During the Colorado Gold Rush, Gilpin County was one of the leading areas attracting miners and prospectors to attempt to strike it rich. Today, as home to Central City and Black Hawk, two of the Colorado towns that allow gambling, people are still heading to Gilpin County to try to strike it rich.
In 1920 Thomas Maitland Marshall, a history professor at the University of Colorado in Boulder, put together a lengthy volume of Early Records of Gilpin County, 1859-1861. This wonderful resource has now been digitized by our library. It contains a history of the Gold Rush in Gilpin County and reprints of hundreds of articles of correspondence, meeting minutes, mining district legal documents, and much more. If you are researching an early Gilpin County mining district, you can now find all in one place the records you might have had to visit numerous libraries and archives to view. This is a terrific resource for learning about the mining business in early Colorado.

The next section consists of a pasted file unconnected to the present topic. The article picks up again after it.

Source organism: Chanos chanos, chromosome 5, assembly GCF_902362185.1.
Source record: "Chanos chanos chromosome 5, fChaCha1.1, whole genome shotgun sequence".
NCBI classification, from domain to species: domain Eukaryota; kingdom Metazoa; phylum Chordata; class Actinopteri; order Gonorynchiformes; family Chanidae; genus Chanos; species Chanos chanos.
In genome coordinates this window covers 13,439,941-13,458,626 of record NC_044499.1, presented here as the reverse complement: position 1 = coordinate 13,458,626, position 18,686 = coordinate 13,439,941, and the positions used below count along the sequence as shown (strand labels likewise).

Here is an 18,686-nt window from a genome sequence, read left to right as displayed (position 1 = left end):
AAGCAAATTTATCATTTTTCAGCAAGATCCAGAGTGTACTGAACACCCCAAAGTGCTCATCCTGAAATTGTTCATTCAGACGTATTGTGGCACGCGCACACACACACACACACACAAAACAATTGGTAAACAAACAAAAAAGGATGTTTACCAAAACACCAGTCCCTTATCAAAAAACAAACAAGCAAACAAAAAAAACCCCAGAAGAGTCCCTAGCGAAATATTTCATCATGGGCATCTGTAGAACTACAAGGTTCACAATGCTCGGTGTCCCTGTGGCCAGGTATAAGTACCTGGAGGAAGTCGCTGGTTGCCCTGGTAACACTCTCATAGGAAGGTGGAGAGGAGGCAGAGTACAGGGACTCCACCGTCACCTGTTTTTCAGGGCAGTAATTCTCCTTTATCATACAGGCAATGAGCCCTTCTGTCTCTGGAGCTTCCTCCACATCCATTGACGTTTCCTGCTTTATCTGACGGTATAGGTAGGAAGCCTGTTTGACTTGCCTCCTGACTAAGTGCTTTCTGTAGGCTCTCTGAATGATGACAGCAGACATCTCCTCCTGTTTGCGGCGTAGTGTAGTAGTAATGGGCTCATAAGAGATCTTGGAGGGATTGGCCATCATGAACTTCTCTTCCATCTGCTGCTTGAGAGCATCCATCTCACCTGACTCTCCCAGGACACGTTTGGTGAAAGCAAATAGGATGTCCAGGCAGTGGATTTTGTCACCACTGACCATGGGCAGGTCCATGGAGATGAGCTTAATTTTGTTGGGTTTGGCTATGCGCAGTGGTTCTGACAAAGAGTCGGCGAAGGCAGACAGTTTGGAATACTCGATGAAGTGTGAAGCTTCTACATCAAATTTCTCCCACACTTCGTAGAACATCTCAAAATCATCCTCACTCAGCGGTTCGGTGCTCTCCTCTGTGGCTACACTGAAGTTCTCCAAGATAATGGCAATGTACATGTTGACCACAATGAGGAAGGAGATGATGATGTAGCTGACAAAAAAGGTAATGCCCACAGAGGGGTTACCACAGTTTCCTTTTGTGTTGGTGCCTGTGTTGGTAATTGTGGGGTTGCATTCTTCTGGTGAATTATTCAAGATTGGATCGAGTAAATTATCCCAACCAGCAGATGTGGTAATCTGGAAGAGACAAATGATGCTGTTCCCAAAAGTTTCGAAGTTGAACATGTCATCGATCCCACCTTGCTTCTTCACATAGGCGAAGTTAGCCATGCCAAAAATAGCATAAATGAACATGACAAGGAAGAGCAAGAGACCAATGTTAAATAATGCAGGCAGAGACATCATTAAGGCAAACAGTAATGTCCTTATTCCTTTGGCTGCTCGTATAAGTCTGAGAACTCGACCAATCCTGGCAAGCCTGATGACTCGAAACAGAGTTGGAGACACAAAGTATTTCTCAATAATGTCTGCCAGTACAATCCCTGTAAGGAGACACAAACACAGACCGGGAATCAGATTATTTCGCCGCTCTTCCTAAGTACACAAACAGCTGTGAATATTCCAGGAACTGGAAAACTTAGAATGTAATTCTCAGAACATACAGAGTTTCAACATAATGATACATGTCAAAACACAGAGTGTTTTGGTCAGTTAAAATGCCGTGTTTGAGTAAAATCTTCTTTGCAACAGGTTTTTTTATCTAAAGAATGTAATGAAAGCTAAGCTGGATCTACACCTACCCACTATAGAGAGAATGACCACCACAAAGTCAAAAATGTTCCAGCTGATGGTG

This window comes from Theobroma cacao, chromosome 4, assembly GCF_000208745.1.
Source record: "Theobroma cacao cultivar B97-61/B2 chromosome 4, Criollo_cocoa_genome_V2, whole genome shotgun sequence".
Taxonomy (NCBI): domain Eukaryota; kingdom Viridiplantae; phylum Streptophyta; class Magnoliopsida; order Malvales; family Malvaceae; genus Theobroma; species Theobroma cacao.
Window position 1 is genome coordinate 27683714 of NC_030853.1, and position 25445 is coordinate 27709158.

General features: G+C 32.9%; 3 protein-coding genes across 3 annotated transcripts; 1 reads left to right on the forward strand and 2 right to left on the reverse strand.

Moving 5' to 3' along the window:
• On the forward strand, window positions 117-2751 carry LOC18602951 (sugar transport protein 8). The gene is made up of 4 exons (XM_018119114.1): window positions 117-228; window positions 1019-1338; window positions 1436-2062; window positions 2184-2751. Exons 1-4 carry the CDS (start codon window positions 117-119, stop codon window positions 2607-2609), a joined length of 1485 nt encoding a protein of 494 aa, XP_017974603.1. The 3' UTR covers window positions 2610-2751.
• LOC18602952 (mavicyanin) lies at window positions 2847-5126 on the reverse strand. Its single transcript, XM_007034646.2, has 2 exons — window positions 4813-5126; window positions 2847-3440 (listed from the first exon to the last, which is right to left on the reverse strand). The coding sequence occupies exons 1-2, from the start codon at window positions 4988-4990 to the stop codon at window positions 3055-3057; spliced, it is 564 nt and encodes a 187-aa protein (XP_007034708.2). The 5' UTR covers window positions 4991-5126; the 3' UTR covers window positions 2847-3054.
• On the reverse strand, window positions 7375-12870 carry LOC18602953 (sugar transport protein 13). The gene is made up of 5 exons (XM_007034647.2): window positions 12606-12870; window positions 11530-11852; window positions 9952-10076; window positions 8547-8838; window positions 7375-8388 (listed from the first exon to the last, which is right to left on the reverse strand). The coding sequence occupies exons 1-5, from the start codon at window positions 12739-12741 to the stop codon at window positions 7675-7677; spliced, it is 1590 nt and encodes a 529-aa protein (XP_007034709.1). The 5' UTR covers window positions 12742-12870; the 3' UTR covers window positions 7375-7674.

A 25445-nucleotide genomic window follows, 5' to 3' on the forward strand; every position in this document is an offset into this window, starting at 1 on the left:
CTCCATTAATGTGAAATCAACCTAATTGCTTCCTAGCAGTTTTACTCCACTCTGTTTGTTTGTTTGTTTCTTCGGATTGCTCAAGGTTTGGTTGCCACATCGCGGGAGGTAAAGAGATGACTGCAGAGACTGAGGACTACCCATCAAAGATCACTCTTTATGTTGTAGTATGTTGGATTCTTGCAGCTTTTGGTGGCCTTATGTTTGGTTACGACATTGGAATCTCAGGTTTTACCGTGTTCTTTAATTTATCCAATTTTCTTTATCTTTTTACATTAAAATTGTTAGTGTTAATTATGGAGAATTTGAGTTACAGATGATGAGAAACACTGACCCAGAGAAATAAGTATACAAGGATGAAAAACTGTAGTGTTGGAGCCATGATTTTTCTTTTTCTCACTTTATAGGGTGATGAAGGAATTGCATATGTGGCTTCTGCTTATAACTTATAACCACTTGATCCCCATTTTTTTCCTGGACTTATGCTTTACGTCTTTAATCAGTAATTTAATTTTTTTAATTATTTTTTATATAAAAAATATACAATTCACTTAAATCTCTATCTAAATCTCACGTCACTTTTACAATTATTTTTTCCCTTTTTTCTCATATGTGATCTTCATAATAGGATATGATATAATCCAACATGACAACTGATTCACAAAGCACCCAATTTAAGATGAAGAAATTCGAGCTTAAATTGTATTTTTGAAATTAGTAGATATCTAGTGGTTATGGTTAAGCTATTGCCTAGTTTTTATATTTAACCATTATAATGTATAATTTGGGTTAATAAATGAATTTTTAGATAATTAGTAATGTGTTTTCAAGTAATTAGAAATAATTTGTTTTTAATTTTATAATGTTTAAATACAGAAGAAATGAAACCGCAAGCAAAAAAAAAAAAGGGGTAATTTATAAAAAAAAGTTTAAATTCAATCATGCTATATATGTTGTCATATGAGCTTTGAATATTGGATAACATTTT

For more resources on the history, geology, etc. of Gilpin County, search our library’s web catalog. Also be sure and check out Riches and Regrets: Betting on Gambling in Two Colorado Mountain Towns, by Patricia A. Stokowski (University Press of Colorado, 1996) for a history of gambling in Gilpin County. Among the recipients of gambling funds is the State Historical Fund, which preserves historic sites around Colorado, including many of the historic buildings in Gilpin County itself. For more on the State Historical Fund, see Guide to Colorado Historic Places: Sites Supported by the Colorado Historical Society’s State Historical Fund, also available for checkout from our library.
|1860s views of Black Hawk and Central City. Photos courtesy Denver Public Library Western History Department.|
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